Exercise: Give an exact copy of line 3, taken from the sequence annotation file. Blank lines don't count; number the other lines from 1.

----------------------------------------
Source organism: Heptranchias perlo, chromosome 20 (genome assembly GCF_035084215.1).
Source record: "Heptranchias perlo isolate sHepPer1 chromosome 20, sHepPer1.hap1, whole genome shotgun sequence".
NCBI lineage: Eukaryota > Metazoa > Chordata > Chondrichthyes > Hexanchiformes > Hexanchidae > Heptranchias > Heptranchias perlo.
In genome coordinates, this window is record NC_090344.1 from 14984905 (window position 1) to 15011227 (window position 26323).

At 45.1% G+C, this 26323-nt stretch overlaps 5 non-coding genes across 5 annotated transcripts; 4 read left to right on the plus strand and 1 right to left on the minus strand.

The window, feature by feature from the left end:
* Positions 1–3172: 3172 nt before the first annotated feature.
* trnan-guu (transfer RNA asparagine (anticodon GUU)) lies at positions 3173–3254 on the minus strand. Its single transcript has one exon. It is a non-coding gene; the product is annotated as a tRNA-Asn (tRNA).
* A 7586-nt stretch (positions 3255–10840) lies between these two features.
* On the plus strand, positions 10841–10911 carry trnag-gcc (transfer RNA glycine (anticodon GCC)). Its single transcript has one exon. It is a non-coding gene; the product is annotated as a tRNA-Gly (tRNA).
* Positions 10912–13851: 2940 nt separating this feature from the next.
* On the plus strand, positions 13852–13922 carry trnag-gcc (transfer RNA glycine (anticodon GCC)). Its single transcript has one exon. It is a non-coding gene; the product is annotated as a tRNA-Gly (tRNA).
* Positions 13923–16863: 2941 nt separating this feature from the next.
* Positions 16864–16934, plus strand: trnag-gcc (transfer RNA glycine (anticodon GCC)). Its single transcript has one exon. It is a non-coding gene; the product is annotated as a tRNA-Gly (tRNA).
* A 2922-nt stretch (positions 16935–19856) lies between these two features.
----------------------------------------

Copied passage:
NCBI lineage: Eukaryota > Metazoa > Chordata > Chondrichthyes > Hexanchiformes > Hexanchidae > Heptranchias > Heptranchias perlo.